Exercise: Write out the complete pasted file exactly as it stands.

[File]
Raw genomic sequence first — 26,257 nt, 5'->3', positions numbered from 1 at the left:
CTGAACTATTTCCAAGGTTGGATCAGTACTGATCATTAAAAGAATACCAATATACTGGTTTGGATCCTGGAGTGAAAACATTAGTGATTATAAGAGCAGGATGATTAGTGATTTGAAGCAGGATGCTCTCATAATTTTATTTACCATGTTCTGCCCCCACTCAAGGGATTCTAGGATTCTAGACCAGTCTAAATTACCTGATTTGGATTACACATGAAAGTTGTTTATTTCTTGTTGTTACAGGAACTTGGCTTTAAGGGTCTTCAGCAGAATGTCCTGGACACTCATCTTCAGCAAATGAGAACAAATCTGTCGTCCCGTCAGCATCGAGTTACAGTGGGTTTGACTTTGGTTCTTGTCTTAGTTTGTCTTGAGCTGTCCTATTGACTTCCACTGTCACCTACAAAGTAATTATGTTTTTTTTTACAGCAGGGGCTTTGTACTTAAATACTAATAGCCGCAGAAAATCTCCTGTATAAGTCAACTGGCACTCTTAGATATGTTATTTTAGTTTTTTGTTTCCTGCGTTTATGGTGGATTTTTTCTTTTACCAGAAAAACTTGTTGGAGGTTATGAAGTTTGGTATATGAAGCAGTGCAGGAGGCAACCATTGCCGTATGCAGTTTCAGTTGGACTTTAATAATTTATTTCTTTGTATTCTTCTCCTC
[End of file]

Raw genomic sequence first — 26,257 nt, 5'->3', positions numbered from 1 at the left:
CTGAACTATTTCCAAGGTTGGATCAGTACTGATCATTAAAAGAATACCAATATACTGGTTTGGATCCTGGAGTGAAAACATTAGTGATTATAAGAGCAGGATGATTAGTGATTTGAAGCAGGATGCTCTCATAATTTTATTTACCATGTTCTGCCCCCACTCAAGGGATTCTAGGATTCTAGACCAGTCTAAATTACCTGATTTGGATTACACATGAAAGTTGTTTATTTCTTGTTGTTACAGGAACTTGGCTTTAAGGGTCTTCAGCAGAATGTCCTGGACACTCATCTTCAGCAAATGAGAACAAATCTGTCGTCCCGTCAGCATCGAGTTACAGTGGGTTTGACTTTGGTTCTTGTCTTAGTTTGTCTTGAGCTGTCCTATTGACTTCCACTGTCACCTACAAAGTAATTATGTTTTTTTTTACAGCAGGGGCTTTGTACTTAAATACTAATAGCCGCAGAAAATCTCCTGTATAAGTCAACTGGCACTCTTAGATATGTTATTTTAGTTTTTTGTTTCCTGCGTTTATGGTGGATTTTTTCTTTTACCAGAAAAACTTGTTGGAGGTTATGAAGTTTGGTATATGAAGCAGTGCAGGAGGCAACCATTGCCGTATGCAGTTTCAGTTGGACTTTAATAATTTATTTCTTTGTATTCTTCTCCTC